Where: Piazza Ferrari

The CITY MUSEUM is part of the network of civic museums along with the Surgeon's Domus and the Ethnographic Museum of Looks, which is perhaps the most original of the three and opens the mind to new visions and perspectives. All three of these museums can be considered true time machines: each one will immerse you in another culture or a distant historical period to make incredible leaps in time or space. Designed by architect Torregiani and housed in a former Jesuit convent, in the Museo della Città you will surely be struck by the works of Ghirlandaio or Guercino and take a step back in time, through the splendors of Italy. In the Pinacoteca you will retrace the highlights of the 14th-century Rimini School and the Malatesta Seignory, while in the Archaeological Section you will be catapulted into imperial Rimini.

Where: Piazza Ferrari/Via Tonini

TIBERIO'S BRIDGE was built over the Marecchia River on the initiative of Augustus and completed by Tiberius (14-21 AD). An impressive example of the grandeur of Roman constructions and especially of their enormous technical skill, the five-arched bridge is made of Istrian stone and marks the beginning of the Via Emilia. It is one of the symbols of the city and was built, in Augustus' original idea, with the intention of beautifying the decumanus maximus, the street of the forum, which opened with the Bridge and closed with the Arch of Augustus.

Where: in the northern part of Corso d'Augusto

CASTEL SISMONDO is the majestic fortress of Rimini that stands out in Malatesta Square, with its large square towers and scarp walls. Of the castle, built in the 15th century by Sigismondo Pandolfo Malatesta, only the central core remains. Sigismondo began construction on March 20, 1437. The castle was conceived as a palace and fortress at the same time, as the seat of the court and garrison and as a sign of power and supremacy over the city.

Where: Piazza Malatesta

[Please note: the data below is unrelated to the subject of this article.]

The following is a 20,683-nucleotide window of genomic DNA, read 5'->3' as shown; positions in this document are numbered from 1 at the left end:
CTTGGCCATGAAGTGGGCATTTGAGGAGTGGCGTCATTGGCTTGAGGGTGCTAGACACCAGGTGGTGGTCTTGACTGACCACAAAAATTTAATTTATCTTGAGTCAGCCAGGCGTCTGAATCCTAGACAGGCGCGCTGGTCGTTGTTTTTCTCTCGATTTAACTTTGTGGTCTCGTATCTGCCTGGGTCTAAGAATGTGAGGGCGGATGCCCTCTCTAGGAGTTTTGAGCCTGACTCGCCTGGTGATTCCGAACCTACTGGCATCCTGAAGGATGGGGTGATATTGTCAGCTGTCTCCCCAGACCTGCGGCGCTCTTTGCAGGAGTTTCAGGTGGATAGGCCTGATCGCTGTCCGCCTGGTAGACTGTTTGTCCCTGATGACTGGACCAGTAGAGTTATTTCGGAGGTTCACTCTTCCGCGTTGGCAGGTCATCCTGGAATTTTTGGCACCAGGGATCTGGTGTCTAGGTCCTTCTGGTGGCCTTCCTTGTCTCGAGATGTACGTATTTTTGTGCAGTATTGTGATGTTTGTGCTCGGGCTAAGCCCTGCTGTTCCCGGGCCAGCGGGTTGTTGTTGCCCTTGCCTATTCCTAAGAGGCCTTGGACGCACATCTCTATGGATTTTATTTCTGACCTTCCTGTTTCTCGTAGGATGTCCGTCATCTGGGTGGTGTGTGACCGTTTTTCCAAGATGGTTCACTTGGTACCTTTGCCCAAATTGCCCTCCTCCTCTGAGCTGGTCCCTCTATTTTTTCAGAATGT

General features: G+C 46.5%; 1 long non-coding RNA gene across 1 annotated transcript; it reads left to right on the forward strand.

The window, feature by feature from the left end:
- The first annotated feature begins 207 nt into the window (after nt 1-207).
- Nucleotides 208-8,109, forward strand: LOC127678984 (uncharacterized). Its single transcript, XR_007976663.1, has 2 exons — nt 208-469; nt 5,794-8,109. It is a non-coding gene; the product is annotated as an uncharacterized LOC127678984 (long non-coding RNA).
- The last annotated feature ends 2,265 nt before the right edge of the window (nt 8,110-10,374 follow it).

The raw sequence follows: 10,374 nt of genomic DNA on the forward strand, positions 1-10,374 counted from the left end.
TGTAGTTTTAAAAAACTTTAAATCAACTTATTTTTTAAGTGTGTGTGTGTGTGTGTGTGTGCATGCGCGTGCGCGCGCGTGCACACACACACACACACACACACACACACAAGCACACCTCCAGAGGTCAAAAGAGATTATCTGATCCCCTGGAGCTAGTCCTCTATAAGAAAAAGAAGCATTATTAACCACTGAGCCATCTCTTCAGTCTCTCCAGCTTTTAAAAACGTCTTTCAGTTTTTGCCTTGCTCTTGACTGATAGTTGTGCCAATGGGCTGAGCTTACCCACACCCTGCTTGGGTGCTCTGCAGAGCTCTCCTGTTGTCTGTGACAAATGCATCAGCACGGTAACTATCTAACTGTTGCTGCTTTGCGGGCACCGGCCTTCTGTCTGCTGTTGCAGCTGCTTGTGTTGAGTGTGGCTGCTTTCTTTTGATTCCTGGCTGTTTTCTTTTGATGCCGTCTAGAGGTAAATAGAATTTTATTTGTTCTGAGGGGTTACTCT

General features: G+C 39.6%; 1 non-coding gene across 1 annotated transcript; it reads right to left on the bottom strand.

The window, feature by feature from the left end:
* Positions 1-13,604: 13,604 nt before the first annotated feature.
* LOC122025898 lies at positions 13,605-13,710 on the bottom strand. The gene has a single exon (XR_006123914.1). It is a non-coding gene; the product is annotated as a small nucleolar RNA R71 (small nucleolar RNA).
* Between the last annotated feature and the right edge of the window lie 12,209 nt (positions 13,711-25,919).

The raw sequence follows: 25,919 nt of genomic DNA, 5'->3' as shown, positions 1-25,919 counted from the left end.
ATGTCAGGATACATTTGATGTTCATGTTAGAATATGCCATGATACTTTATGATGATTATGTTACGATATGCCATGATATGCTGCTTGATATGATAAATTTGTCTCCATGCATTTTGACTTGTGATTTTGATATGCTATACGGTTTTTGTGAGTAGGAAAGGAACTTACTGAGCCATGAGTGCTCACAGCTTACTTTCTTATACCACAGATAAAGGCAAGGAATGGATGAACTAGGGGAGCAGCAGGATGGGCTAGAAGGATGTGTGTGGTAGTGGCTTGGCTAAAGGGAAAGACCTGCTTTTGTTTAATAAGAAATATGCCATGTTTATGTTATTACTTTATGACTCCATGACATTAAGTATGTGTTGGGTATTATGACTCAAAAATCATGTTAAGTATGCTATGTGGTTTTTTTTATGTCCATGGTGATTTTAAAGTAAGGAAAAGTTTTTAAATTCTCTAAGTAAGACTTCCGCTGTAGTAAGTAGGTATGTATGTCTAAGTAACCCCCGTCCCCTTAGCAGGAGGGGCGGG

CHURCH OF SANT'AGOSTINO, originally dedicated to St. John the Evangelist but, erected by the Hermits of St. Augustine, it was always, for the people, the church of St. Augustine. It preserves valuable works of the 14th-century Rimini School. Built in the 13th century in the Romanesque-Gothic style, it is the oldest church in Rimini. The earliest historical record of this church is a deed of gift dated 1069.

Where: via Cairoli, 14

PALAZZO DELL'ARENGO, ancient Palatium comunis, was a symbol of the freedom and established authority of the city government. This was where the Council of the People of Rimini met in the late Middle Ages. It is a majestic Romanesque-Gothic building topped with battlements. The solemn loggia, the scene of much city life and the place deputed to the administration of justice, represents the most authentic part of the building, built in 1204 at the behest of Modio dei Carbonesi, mayor of Rimini, as evidenced by the epigraph still visible on one of the pillars: testifying to the taste that inspired medieval architecture are the capitals still inserted in the pillars supporting the ogival arches.

Where: Piazza Cavour

BORGO SAN GIULIANO is another gem of the city, almost as sacred as a place of pilgrimage, given that the Maestro Federico Fellini was born here. This old working-class neighborhood will steal your soul: the clothes hanging in the windows smell good, and the silence that reigns in the sunny streets brings deep thoughts to mind. Stroll among the murals commemorating the great director, a splendid tribute from his fellow citizens.

THE CHURCH OF SAN GIULIANO already known as a Benedictine church in the 9th century. It was rebuilt in the 16th century. It houses an altarpiece by Paolo Veronese (1588) and in the third altar on the left a polyptych by Bittino Da Faenza (1409).

Where: Borgo San Giuliano

PORTA DELLA GERVASONA - the passage dates back to 1733. The adjacent walls that surrounded Borgo San Giuliano date back to the 15th century.

Where: Via Madonna della Scala

CHURCH OF THE MADONNA DELLA SCALA - was built in 1611 and restored several times. Above the altar is a 1608 painting of the Madonna by artist Alessandro Codrini.

Where: Via Madonna della Scala

THE ARCO DELLA FRANCESCA is the popular name for the Gothic arch that was the entrance to the town by the Marecchia River. It is the only medieval gate still standing, despite being partially buried. In the 15th century it took the name Porta Galliana.

Where: Via Bastioni Settentrionali